Posts Tagged ‘National Basketball Association’


Social Media Helps Make a Benchwarmer a Star

Monday, February 13th, 2012

On February 3th, very few people actually knew that the New York Knicks had a player by the name of Jeremy Lin.  He’s the latest athlete from Harvard that has taken the sports world by storm.

This is Lin’s second year in the NBA, but he made a splash on February 4th of this year when he put up 25 points against the New Jersey Nets.  Since that game, he hasn’t scored less than 20 points.  Against the Lakers on February 10th, he outperformed future Hall of Famer Kobe Bryant with a 38 point performance.

But, while Lin’s performance is certainly something to talk about, it’s not the first time a player has come off of the bench and performed well.  This time, it just seems a little different.

Maybe it’s the fact that he played at Harvard, he is the first Asian-American to play in the league in decades, or he’s just got a magnetic personality.  Whatever it is, all we can say is that Jeremy Lin has combined all of these things with his outstanding play on the court to become a hit on social media.

If you don’t believe me, let’s just say that this is a rap created just for him on YouTube:

In today’s world, stars aren’t just made on the court or field.  They’re also made on Twitter, Facebook, and Tumblr. Unfortunately, there’s not a defined recipe that can be replicated.

However, there are a few key characteristics that sports/social media stars tend to have in common.

First, it goes without saying that they are really good at what they do.  Athletes that have bad performances may start trending, but it’s generally short-lived.  To have a big impact on social media for days or weeks at a time, you must continually have outstanding performances.

Second, social media stars tend to be underdogs.  There aren’t very many Asian players in the NBA, and Lin is the only player from Harvard, which isn’t necessarily known as an institution that churns out basketball stars.  Also, for example, look at Tim Tebow.  Obviously, he had a great college career, but many NFL analysts said that his style of play would never translate to the next level.  As he began to prove people wrong week after week, you couldn’t get on Twitter or Facebook with out reading his name or seeing a picture of someone “Tebowing”.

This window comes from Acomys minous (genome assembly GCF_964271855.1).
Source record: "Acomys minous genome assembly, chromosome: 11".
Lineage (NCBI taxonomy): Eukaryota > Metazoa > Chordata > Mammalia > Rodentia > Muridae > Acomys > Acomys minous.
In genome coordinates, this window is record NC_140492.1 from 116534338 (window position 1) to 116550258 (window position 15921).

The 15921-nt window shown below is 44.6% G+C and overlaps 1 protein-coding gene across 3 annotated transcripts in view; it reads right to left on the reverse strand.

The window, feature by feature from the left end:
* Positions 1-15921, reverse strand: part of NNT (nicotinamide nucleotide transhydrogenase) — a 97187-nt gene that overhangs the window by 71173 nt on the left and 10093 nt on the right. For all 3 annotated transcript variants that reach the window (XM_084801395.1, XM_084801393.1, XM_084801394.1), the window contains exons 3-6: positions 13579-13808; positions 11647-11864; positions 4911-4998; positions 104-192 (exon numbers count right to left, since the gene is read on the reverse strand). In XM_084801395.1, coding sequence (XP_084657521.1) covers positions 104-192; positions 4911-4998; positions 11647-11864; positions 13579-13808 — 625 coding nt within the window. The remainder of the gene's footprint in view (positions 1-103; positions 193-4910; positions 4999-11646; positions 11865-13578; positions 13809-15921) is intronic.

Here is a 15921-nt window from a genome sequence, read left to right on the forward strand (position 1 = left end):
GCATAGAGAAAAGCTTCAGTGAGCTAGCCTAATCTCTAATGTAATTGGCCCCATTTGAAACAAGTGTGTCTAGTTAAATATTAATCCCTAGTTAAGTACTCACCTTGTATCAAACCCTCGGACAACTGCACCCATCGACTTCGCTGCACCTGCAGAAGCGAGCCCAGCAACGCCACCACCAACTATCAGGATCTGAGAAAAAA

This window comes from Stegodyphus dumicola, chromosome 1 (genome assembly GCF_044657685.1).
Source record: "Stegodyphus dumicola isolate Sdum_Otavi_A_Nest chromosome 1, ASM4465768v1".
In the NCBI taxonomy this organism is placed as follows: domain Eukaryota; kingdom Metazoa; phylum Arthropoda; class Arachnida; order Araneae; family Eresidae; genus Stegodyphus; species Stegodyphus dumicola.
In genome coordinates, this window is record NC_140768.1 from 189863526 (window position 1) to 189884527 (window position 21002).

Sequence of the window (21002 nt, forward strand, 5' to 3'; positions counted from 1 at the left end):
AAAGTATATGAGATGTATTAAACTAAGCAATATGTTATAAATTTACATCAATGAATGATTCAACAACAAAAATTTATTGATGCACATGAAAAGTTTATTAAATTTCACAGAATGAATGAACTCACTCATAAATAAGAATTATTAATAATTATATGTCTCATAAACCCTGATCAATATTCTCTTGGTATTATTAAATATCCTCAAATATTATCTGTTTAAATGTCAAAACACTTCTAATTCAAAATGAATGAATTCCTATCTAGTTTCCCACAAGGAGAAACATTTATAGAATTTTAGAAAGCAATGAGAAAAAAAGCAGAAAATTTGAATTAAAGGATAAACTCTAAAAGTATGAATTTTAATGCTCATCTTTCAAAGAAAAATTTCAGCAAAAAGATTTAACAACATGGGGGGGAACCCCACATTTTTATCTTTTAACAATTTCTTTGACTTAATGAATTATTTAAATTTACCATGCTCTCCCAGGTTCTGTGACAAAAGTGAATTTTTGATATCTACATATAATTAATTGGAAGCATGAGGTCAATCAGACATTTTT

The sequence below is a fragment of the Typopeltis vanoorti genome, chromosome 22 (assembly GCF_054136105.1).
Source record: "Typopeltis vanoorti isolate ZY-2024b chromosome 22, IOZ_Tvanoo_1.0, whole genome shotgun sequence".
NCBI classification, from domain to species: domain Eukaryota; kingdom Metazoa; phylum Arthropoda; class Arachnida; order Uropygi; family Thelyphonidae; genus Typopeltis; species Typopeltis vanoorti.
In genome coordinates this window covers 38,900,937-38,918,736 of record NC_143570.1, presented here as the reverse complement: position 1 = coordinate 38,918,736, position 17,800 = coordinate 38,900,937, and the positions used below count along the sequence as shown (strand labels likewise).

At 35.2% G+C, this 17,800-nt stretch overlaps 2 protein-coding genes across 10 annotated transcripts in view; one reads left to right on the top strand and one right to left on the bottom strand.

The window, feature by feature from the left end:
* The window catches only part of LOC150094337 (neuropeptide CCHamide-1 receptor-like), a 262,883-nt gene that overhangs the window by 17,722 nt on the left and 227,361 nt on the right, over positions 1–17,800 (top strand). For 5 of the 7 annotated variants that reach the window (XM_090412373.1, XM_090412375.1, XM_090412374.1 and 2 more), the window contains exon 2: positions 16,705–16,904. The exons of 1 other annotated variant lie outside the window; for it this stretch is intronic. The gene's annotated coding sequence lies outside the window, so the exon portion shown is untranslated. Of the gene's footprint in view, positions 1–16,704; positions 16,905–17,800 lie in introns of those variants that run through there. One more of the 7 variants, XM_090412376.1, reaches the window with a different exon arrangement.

Lastly, their popularity seems to be genuine.  By that, I mean that their social media fame appears to be generated in a way that wasn’t promoted by the star himself.  Others did it for him, and that makes people more likely to support it.

Who knows if the Jeremy Lin buzz will continue for the rest of the season.  He’s filling in while other stars are injured, and many wonder how he will be used when they come back.  But, for now, it’s fun to get behind such a likable player that is really giving his team a boost when they needed it the most.

NBA Uses Twitter to Defend Controversial Calls

Monday, January 2nd, 2012

As any sports fan can tell you, there’s nothing more frustrating than watching a blown call by an official or umpire cost your team a game.  Given the fact that officials are just human beings like the rest of us, I’m surprised that it doesn’t happen more often.

Take the Detroit Tigers pitcher, Armando Gallaraga, that lost a perfect game due to a controversial call:

The implementation of instant replay has helped alleviate the problem somewhat, but some sports are hesitant to use it as extensively as the NFL for fear that it disrupts the flow of the game.

One such sport was the NBA.  Basketball is a game that hinges greatly upon momentum, and taking time to review too many plays can significantly alter the outcome of a game, not to mention the entertainment value for fans.  This year, however, the NBA ultimately decided to expand its use of instant replay.

Along that same line, it has also launched a Twitter account, @NBAofficials, specifically dedicated to defend the calls made by its officials.

As you can see, their first tweet specifically addresses a controversial non-call that occurred during a game winning shot that Dwayne Wade made against the Charlotte Bobcats recently.  Many thought that Wade had travelled prior to sinking the game-winner, but the NBA cited specific rules and details about the play to defend the validity of the outcome.

I think this is a great move on the part of the NBA.  When controversial calls occur, fans already tend to flock to Twitter to plead their case.  The NBA recognized that, and now it turned a negative situation into a great way to connect with fans and educate them about the game.

So, what are your thoughts?  Do you think that the NBA should discuss calls from past games on Twitter?